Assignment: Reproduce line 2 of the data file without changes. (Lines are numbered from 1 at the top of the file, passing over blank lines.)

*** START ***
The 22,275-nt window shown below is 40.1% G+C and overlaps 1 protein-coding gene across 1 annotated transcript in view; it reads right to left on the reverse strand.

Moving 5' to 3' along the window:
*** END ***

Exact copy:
Moving 5' to 3' along the window: